I emigrated to Argentina in 2007. I already had a long business experience in my own catering company in the UK for 15 years. I decided to change my life completely. Having travelled a lot throughout the years and always having been passionate about South America, Argentina was an obvious choice due to the immense growing power of the country and its huge space and very European culture.
After I got married here, I explored the market and could see the huge potential in tourism . My language skills , business experience and knowledge of the idiosyncrasy of foreign customers gives me an edge over my competitors.
When I receive a group of customers, I try ad assess quickly a few things: The leader, member(s) of the group who are more anxious than others, the shy ones etc…
That way I can talk to them in a different manner and give the best attention to all. The age of the group members, their physical ability is a factor since Buenos Aires can be very hot in the summer.
Every job has it’s ups and downs, is there anything you don’t like about guiding?
Frankly, although some groups are more laid back, easy going, and wiling to participate, than others, I have no issue with the job I am doing . I always enjoy being with people from different nations and in the process learn a lot about current life in their country.
In my opinion , the benefits of hiring a guide works on two levels:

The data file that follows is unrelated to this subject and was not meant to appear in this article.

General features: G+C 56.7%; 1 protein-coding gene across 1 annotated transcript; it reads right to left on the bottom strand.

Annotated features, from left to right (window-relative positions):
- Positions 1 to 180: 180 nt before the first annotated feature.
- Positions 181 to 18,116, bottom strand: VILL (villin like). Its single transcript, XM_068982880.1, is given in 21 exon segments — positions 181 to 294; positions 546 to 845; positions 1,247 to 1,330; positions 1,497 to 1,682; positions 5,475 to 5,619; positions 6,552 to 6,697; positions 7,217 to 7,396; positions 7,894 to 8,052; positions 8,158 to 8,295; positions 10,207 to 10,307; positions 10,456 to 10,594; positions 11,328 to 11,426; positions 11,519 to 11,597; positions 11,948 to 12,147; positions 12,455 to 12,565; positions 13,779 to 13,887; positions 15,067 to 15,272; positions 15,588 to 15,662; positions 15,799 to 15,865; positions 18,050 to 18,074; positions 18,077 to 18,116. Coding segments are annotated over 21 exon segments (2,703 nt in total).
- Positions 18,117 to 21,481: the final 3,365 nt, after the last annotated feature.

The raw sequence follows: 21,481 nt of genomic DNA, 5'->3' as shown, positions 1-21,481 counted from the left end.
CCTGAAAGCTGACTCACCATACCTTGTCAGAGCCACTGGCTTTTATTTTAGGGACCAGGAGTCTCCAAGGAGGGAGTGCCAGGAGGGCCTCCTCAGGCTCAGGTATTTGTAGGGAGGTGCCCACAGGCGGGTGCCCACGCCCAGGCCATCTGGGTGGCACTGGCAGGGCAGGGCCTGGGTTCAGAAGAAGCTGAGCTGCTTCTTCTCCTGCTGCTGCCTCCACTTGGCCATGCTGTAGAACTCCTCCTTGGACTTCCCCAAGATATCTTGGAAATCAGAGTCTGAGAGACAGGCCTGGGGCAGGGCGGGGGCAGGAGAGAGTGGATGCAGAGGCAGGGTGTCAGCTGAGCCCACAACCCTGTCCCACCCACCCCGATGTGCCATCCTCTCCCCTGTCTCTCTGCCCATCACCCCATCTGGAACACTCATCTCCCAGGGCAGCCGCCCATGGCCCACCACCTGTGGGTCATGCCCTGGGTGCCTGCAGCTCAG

Visitors , in Buenos Aires for example, even if they are willing, would have a hard time going through the emblematic sites. They would spend double amount of time visiting the city and would not get the explanations and information that they get from me. I also have an outsider’s outlook on things since I was not born here . Travelers often ask me precise questions about daily life in Argentina (taxes, health care, education, social issues, security etc…). Without a guide or with a non bilingual taxi driver, they would not be able to get those answers .
At the end of the tour they can get suggestions of things to do by themselves without a guide from the guide.
A good guide must , among other things:
Be Flexible ( modify the visit if he feels that tiredness is creeping in).
Explain clearly to customers what they will do during the day.
Ask their guests’ opinion about their ability/desire to walk.
Organize a lunch break.
Assess quickly their guests’ main interests (history, architecture, nature etc…).
Not push heavily other services, just suggest.
And finally, have you got any tips for people who are interested in booking a guide like yourself, but aren’t too sure what to look for?
Tips on hiring a guide :
Try and communicate with your guide before booking. That allows you to check the language skills, see how clearly he/she answers questions and , most important how fast. A slow communicator is not a good sign at all.
Clarify if the cost of the service is all inclusive and ask beforehand if you think you might need extra service and how much it will cost.
Be clear about your particular interests, needs and physical ability . It will be very beneficial to you since the guide will know what to expect and will be able, if they are a good guide, to adapt their tour to you.
Specify clearly meeting points/ dropoff points especially in airports.
Read well the included/not included sections in the tour description.